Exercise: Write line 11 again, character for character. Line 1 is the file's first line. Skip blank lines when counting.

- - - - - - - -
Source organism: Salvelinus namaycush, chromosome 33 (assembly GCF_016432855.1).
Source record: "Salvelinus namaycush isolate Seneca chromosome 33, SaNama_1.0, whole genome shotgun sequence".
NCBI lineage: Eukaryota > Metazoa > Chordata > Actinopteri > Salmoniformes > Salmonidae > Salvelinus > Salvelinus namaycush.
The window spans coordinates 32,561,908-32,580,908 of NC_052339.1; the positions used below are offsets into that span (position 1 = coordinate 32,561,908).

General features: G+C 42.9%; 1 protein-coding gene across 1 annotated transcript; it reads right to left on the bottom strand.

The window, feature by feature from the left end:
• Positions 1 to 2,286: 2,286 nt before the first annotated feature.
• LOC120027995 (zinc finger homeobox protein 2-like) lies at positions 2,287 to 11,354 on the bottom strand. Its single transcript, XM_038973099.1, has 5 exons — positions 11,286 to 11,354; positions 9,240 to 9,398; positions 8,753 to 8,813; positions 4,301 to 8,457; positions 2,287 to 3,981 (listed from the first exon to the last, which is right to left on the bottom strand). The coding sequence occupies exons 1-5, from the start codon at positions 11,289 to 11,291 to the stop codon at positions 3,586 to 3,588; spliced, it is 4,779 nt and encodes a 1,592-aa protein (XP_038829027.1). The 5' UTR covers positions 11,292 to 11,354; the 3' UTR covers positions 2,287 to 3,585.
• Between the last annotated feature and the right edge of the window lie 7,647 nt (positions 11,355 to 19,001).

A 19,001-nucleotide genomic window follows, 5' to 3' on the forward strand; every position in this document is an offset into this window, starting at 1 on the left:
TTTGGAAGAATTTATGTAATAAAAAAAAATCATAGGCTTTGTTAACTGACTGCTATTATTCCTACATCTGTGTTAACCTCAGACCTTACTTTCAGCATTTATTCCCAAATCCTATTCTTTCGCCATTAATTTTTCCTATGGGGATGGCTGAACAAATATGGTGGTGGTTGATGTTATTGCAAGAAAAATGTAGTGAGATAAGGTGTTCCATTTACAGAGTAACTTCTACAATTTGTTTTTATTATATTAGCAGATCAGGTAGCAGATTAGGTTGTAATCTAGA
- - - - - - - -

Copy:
TTTGGAAGAATTTATGTAATAAAAAAAAATCATAGGCTTTGTTAACTGACTGCTATTATTCCTACATCTGTGTTAACCTCAGACCTTACTTTCAGCATTTATTCCCAAATCCTATTCTTTCGCCATTAATTTTTCCTATGGGGATGGCTGAACAAATATGGTGGTGGTTGATGTTATTGCAAGAAAAATGTAGTGAGATAAGGTGTTCCATTTACAGAGTAACTTCTACAATTTGTTTTTATTATATTAGCAGATCAGGTAGCAGATTAGGTTGTAATCTAGA